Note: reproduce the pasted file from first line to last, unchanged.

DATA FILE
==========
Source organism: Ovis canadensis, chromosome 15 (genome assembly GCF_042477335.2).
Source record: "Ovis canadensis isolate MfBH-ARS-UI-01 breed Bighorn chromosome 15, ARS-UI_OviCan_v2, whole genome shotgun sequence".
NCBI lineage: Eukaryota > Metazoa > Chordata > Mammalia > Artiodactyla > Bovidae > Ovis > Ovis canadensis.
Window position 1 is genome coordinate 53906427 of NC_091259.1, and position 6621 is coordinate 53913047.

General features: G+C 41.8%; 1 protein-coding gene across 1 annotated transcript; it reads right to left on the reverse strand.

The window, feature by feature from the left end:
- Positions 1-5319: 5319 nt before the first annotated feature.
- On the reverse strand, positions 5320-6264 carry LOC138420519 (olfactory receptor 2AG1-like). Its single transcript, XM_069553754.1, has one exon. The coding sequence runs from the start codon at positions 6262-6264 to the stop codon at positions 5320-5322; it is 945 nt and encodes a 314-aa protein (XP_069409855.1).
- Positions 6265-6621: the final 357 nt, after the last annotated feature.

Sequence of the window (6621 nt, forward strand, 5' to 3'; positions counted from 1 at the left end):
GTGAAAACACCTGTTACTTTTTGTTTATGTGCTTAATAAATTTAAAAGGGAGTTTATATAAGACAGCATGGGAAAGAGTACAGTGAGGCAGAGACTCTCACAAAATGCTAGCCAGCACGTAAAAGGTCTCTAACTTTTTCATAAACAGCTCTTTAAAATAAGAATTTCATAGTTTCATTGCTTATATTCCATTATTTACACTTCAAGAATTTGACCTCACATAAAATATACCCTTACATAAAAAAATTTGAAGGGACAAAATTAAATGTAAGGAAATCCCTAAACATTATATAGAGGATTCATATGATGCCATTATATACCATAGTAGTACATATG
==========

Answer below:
Source organism: Ovis canadensis, chromosome 15 (genome assembly GCF_042477335.2).
Source record: "Ovis canadensis isolate MfBH-ARS-UI-01 breed Bighorn chromosome 15, ARS-UI_OviCan_v2, whole genome shotgun sequence".
NCBI lineage: Eukaryota > Metazoa > Chordata > Mammalia > Artiodactyla > Bovidae > Ovis > Ovis canadensis.
Window position 1 is genome coordinate 53906427 of NC_091259.1, and position 6621 is coordinate 53913047.

General features: G+C 41.8%; 1 protein-coding gene across 1 annotated transcript; it reads right to left on the reverse strand.

The window, feature by feature from the left end:
- Positions 1-5319: 5319 nt before the first annotated feature.
- On the reverse strand, positions 5320-6264 carry LOC138420519 (olfactory receptor 2AG1-like). Its single transcript, XM_069553754.1, has one exon. The coding sequence runs from the start codon at positions 6262-6264 to the stop codon at positions 5320-5322; it is 945 nt and encodes a 314-aa protein (XP_069409855.1).
- Positions 6265-6621: the final 357 nt, after the last annotated feature.

Sequence of the window (6621 nt, forward strand, 5' to 3'; positions counted from 1 at the left end):
GTGAAAACACCTGTTACTTTTTGTTTATGTGCTTAATAAATTTAAAAGGGAGTTTATATAAGACAGCATGGGAAAGAGTACAGTGAGGCAGAGACTCTCACAAAATGCTAGCCAGCACGTAAAAGGTCTCTAACTTTTTCATAAACAGCTCTTTAAAATAAGAATTTCATAGTTTCATTGCTTATATTCCATTATTTACACTTCAAGAATTTGACCTCACATAAAATATACCCTTACATAAAAAAATTTGAAGGGACAAAATTAAATGTAAGGAAATCCCTAAACATTATATAGAGGATTCATATGATGCCATTATATACCATAGTAGTACATATG